HC Deb 24 November 1983 vol 49 cc252-3W
Mrs. Currie

asked the Secretary of State for the Environment if he will make a statement about the Harper Crewe trustees offer of Calke abbey in Derbyshire in lieu of death duties.

Mr. Macfarlane

Calke abbey its contents and adjoining land were offered in lieu of tax in March 1982. The trustees of the estate also offered in lieu of tax substantial holdings of agricultural and other property on the basis that these might provide an endowment and a source of capital for the future preservation of Calke Abbey.

We have indicated that provided satisfactory arrangements can be agreed to secure its future maintenance and preservation we would in principle be willing to accept Calke Abbey its contents and park in lieu of tax. The Government will not, however, accept in lieu of tax property not itself of heritage quality and which is intended to be used solely as a source of capital and income.

Before making their offer to the Government the trustees had consulted the National Trust to ascertain the capital and endowment requirements if Calke were to be given to the trust. The offer of agricultural land was intended to meet those needs. However, if the Government had agreed to accept all this land in addition to Calke itself, it would have had to forego further tax revenue—possibly £7 million to £8 million or more in tax revenue. Passing that property to the National Trust once it had been accepted would have been no different from incurring public expenditure more directly; the cost would have fallen on my Department's Votes and those of the Office of Arts and Libraries.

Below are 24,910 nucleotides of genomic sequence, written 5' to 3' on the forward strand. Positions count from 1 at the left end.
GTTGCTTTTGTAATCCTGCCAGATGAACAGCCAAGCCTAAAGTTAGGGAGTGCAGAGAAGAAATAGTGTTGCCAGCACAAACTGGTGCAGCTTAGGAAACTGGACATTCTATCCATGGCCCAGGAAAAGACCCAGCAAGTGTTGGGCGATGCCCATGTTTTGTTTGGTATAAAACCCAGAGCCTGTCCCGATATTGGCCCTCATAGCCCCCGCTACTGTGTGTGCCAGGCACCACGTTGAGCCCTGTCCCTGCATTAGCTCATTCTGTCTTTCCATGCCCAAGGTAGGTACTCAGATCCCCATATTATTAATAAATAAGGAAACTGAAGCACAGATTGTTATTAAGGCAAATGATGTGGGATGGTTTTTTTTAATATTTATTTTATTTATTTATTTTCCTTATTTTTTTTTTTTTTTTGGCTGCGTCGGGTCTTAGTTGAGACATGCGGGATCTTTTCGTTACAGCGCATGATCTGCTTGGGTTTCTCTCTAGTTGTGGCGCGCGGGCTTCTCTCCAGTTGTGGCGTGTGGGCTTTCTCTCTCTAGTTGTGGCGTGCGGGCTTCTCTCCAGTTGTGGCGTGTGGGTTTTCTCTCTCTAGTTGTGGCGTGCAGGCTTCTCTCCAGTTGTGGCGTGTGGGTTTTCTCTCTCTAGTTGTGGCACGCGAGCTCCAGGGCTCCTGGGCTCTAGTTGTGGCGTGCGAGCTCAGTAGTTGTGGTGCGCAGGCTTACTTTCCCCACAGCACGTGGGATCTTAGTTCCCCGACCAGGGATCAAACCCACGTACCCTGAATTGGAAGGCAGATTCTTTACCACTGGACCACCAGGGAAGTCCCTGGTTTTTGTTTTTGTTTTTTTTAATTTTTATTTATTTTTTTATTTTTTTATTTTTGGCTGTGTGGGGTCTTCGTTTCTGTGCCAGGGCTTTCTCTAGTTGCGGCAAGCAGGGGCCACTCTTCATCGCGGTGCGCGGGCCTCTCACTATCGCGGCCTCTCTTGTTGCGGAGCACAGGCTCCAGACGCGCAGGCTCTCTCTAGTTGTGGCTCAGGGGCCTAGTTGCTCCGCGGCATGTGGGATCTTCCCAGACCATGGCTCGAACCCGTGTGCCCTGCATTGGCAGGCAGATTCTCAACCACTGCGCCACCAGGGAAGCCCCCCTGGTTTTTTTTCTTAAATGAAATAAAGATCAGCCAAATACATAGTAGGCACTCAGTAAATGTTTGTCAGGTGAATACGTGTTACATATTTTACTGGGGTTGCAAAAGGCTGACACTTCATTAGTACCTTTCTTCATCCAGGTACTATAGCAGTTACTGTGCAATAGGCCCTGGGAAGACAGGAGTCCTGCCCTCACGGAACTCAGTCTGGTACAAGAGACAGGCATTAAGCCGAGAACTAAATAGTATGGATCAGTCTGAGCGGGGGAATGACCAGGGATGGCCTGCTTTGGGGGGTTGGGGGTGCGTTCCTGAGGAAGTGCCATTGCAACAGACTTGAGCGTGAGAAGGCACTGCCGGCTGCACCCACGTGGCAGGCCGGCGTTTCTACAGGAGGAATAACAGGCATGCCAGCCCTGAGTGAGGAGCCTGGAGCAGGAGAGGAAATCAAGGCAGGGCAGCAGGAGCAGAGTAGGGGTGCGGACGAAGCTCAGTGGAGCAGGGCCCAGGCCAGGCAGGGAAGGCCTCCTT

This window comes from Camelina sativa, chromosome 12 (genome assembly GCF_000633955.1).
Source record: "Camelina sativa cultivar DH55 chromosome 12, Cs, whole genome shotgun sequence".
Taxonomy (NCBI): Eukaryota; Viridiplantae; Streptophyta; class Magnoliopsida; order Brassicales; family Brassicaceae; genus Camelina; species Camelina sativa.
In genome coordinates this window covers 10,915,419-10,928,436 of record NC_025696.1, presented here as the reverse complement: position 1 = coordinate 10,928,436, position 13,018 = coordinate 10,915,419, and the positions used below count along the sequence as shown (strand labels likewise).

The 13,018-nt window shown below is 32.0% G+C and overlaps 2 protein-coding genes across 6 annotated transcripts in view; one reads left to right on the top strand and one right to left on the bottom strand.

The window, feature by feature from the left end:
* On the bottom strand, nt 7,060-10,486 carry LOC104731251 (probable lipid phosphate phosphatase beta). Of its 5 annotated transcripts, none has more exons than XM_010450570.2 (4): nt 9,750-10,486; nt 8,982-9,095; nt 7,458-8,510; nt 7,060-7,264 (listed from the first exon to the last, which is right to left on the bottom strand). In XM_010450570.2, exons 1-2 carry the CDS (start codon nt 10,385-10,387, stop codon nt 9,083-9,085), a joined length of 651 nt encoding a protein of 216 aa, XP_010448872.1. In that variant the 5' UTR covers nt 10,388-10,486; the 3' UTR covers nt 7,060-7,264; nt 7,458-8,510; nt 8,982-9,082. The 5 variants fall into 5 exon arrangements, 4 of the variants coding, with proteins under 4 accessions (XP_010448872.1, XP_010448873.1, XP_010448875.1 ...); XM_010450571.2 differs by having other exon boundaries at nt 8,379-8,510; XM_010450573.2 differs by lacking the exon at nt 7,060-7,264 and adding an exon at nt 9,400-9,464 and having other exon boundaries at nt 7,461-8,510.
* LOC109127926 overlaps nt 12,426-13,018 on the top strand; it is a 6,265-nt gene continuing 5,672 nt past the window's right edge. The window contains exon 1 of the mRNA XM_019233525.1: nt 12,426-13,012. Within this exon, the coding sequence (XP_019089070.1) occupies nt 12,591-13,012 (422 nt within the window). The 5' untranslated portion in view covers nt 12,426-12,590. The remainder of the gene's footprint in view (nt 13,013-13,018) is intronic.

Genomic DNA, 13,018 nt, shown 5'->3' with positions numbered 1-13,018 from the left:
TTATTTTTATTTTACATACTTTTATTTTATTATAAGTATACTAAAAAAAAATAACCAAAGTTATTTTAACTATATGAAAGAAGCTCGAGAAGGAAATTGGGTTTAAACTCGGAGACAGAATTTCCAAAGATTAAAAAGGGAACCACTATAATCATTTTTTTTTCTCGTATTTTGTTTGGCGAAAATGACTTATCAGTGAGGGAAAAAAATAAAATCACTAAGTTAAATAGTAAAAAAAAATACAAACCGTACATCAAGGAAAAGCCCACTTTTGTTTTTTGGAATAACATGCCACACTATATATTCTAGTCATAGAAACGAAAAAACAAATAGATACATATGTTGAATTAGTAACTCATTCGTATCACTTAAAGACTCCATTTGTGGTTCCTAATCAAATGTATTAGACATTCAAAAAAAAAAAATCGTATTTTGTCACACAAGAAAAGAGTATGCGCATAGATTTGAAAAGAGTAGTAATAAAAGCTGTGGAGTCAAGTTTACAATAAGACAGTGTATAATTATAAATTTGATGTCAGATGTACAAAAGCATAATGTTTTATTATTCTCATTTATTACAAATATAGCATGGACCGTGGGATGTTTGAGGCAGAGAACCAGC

My Noble Friend, the Minister for the Arts, and I share the view that the resources available for the acceptance of property in lieu of tax should be reserved for the acquisition of items of national heritage quality and not for financing endowments of capital funds which could be provided in other ways and from other sources. The National Trust did in fact approach the National Heritage Memorial Fund for financial assistance but the Trustees of the Fund did not consider that Calke was of such a high priority as other cases then before them such as Belton House in Lincolnshire.

My officials and officials of the Inland Revenue have explored at some length with representatives of the trustees and other interested bodies, a number of possible alternative approaches which could secure the future of Calke. It remains the Government's view that the trustees should take steps to develop a solution which is not dependent on public funding of an endowment for Calke. It is still open to the trustees to claim conditional tax exemption for the heritage property and to explore the possibility of a maintenance fund for its future upkeep. If they followed such a course there could also be significant grant aid for qualifying expenditure notably for the much needed repairs to the buildings.